The President of Russia, Vladimir Putin, has signed an executive order, ordering the release of all imprisoned Jehovah’s Witnesses in the country, local media reports.
The order cancels more than 100 criminal cases that were been opened against Jehovah’s Witnesses, and releases 24 people in prison who were awaiting or on trial, and a similar number under house arrest. The group’s Publications that were on a list of banned literature in Russia have also had the ban lifted.
Putin said on a state television that upon sober reflection and broader consultation involving religious leaders in Russia, human rights activists and members of the judiciary, he’s convinced that Judges who sat on these trials erred and might have ruled based on their personal convictions against Jehovah’s Witnesses.
He went ahead to assure Russians that the religious activities of the group would continue to be monitored despite clearing them fit to go ahead with their activities.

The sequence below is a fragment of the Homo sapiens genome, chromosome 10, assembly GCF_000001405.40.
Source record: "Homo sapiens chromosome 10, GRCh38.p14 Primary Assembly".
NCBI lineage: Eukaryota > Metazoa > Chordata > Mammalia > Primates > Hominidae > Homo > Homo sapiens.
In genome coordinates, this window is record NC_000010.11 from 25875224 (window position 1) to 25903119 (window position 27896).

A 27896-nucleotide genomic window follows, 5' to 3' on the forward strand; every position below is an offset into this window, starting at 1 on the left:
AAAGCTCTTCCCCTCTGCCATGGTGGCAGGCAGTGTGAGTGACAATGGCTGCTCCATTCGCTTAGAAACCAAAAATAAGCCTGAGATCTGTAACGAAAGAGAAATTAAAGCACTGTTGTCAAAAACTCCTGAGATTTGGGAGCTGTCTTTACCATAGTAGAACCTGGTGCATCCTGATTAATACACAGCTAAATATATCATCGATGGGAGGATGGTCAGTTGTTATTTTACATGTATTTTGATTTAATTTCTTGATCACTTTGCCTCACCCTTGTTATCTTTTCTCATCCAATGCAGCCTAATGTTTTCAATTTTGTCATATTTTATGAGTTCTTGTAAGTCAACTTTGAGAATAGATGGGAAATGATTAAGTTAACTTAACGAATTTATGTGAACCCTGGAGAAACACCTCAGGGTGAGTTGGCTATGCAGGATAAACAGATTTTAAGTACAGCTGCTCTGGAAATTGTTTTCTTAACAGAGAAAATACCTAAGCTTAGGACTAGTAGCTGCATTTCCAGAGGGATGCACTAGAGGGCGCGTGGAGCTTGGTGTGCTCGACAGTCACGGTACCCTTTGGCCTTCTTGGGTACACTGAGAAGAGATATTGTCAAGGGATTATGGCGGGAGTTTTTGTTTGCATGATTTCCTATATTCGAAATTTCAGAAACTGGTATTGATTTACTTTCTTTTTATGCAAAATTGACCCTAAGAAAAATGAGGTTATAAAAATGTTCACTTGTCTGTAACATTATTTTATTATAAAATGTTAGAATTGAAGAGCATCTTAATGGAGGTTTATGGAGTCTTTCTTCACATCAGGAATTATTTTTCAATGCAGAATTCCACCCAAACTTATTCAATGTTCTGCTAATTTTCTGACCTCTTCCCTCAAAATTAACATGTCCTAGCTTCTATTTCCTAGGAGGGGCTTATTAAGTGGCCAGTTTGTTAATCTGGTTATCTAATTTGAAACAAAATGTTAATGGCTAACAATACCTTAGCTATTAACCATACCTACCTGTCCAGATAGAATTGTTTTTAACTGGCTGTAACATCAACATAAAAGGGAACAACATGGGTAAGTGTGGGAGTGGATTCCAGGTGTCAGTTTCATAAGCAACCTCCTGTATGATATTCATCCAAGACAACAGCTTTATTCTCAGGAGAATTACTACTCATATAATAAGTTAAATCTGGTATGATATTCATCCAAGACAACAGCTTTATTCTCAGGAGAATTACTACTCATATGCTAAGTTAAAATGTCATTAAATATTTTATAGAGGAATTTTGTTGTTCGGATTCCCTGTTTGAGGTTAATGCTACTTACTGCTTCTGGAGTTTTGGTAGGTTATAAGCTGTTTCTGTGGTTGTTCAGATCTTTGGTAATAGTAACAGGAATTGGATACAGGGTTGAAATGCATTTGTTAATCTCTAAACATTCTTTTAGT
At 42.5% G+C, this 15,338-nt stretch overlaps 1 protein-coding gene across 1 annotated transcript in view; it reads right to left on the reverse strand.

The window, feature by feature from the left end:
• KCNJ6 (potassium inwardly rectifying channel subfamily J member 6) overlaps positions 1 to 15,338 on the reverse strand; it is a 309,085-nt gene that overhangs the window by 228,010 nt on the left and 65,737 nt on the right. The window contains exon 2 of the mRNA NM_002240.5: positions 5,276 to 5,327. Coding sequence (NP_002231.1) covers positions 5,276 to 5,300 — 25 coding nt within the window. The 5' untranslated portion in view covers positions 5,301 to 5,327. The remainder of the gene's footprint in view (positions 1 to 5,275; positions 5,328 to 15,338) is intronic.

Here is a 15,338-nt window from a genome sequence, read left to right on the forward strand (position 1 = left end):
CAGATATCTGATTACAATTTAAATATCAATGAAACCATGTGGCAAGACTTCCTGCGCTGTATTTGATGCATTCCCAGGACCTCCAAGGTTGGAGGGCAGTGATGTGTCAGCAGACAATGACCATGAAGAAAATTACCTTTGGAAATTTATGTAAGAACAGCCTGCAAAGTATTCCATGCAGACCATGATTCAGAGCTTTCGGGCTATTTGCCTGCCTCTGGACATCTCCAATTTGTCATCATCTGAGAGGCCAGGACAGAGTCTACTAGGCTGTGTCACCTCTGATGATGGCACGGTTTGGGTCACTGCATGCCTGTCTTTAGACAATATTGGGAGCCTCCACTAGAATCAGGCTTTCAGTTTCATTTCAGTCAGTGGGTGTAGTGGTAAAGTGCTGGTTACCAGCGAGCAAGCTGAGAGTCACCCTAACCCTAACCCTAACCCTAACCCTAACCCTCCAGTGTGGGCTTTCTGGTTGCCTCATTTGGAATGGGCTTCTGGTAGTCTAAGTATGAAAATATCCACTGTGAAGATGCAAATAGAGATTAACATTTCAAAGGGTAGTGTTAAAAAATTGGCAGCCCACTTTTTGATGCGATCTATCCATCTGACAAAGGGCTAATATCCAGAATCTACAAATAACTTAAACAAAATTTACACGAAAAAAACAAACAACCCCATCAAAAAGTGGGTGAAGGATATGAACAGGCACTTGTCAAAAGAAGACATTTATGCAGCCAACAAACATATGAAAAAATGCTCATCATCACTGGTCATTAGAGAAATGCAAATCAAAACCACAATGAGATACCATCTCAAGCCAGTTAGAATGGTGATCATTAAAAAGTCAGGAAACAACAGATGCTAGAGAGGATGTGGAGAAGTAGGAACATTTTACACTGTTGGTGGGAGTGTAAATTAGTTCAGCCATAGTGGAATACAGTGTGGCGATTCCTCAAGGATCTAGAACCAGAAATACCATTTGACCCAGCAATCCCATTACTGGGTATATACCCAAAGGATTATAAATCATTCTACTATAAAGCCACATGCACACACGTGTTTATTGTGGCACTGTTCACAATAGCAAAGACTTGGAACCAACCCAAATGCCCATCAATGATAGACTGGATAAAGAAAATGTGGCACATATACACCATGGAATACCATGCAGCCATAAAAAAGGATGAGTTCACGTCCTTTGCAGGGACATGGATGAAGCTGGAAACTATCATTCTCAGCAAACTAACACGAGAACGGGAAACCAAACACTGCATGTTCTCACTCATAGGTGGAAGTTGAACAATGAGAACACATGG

A ban on Jehovah’s Witnesses came into full force in Russia after a court dismissed an appeal against the group’s classification as an “extremist” organisation.
The British and American governments were among those raising human rights concerns over the prohibition, which liquidated the group’s administrative centre near St Petersburg and 395 local religious organisations.
Russia’s Supreme Court upheld the ruling, having previously decided in favour of the justice ministry’s characterisation of the Jehovah’s Witnesses as an “extremist organisation” whose members “pose a threat to the rights of the citizens, public order and public security”.
Judges ordered the closure of the group’s Russian headquarters, local chapters and the seizure of its property by the state.
Putin’s executive power, allowed by the Russian constitution, will see all the court rulings against the group reversed, including the release of liquidated assets.